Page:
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Struggling Old Lady Needs Help..sorry long post

lala

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Feb 25, 2011
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6
Hi,
I'd like to briefly introduce myself. Math (and all things number related) have been a huge struggle for me my entire life. Simple things like phone numbers and street address get so jumbled up in my mind (and the street signs and piece of paper on which they're written) that I'm lost more often than not. My difficulties with math (and the resulting phobia) goes all the way back to 2nd grade when I used to get physically ill every day during the math period. I am old enough that algebra was not a required subject in high school, so of course I never made the attempt, and got no further than general math where I struggled through the basics of addition, subtraction, multiplication and division.

Having said all that, I have recently returned to school after a 30 year absence. I'm doing fairly well in most of my studies with the exception of - you guessed it - the math classes. I'm sure I sounded like a complete idiot the first day of pre-al when I asked why there were letters in math problem. LOL. At any rate, with a great deal of time (6-8 hours a day) and hard work I have made it as far as Statistics. I apologize for rambling about issues not pertinent to the math problem, but I figured if you knew my back round you might better understand that I need information broken down to a very basic level. So here we go...

This is the problem I'm currently struggling with:

"An experiment was conducted to compare the efficacies of two drugs in the prevention of tapeworms in the stomachs of a new breed of sheep. Samples of size 5 and 8 from each breed were given the drug and the two sample means were 28.6 and 40.0 worms/sheep. From previous studies, it is known that the variances in the two groups are 198 and 232, respectively, and that the number of worms in the stomachs has an approximate normal distribution. A 95% confidence interval for the the difference in the mean number of worms per sheep is?"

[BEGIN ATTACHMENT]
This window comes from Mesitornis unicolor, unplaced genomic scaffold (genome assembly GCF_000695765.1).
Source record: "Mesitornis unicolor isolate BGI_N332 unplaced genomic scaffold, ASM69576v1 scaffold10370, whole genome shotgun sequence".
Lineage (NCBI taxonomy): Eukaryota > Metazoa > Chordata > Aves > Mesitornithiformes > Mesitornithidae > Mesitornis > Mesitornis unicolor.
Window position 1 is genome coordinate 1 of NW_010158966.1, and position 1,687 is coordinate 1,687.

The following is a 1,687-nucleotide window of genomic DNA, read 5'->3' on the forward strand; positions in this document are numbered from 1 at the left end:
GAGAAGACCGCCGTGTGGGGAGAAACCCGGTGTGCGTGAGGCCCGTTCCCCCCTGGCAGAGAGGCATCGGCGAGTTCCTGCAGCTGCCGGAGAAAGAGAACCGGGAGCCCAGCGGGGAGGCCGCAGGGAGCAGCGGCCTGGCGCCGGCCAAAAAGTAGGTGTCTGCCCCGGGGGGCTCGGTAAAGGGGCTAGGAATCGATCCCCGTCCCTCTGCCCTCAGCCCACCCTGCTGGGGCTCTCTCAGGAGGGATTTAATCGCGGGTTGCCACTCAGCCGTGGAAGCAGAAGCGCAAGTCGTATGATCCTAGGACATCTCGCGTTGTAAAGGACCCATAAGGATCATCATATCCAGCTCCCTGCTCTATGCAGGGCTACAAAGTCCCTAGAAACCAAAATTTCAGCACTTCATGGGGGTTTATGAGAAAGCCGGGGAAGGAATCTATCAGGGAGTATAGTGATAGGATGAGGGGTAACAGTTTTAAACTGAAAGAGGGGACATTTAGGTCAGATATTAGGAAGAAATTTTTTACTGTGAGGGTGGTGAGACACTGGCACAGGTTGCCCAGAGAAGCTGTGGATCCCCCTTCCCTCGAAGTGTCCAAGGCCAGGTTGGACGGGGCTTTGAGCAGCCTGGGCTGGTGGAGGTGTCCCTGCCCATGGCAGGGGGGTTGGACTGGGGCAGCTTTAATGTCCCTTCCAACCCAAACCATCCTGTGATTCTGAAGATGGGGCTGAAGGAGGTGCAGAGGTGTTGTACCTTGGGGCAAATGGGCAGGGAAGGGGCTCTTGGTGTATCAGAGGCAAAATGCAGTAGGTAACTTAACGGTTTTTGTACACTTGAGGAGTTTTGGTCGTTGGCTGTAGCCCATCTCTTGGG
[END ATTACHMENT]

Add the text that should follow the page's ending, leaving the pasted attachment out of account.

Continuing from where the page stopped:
I know that the answer is supposed to be 11.4 +/- 16.2 but I have no idea how it was found. We are using a calculator for almost all of our work at this point and I've spent days punching numbers and have yet to find the correct sequence. I'm beginning to think there's a wicked 'trick' to this question that I'm not seeing. I was so sure that I should use 2-SampTInterval. I used n1 = 5, xbar1 = 28.6, Sx1 = 198, n2 = 8, xbar2 = 40, Sx2 = 232. Today I've sat and gone over the wording and now wonder if I'm using the wrong numbers. The problem says that we are comparing 2 different drugs on a new breed of sheep, but then it says we have samples from each breed. So are we comparing the 2 different drugs or are we comparing 2 different breeds? And if the sample sizes are only 5 and 8, how can the means be 28.6 and 40? I'm definitely not reading something right.

And as an aside (but probably equally important), in class when when worked these problems our answers didn't finish this way. All our instructor had us write was (this number) < mu1 - mu2 < (this number). That was the final answer. I assume the + / - 16.2 is the margin of error, but where does the 11.4 come from?

Again I apologize for rambling. I guess I just wanted to be clear that I'm not just looking for an easy answer to my homework...i am truly putting in the time and still struggling mightily.

Thanks,
La
 

Subhotosh Khan

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18,091
The question is ambiguous - but it talks about "a new breed" and "two drugs". With that assumption 2-sample-T-test is correct.

What software are you using to calculate this?

Notice that the algebraic difference between those means is 11.4 (= 40 - 28.6).

Since difference encompasses 0, you cannot say - at the 95% significance level - that the efficacy of the drugs are different.
 

galactus

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These are small sample sizes, 5 and 8. The means of 28.6 and 40 are the average number of worms per sheep from the samples taken.

If the sampling distribution for \(\displaystyle x_{1}-x_{2}\) is a t, and the population variances are not equal, we can use: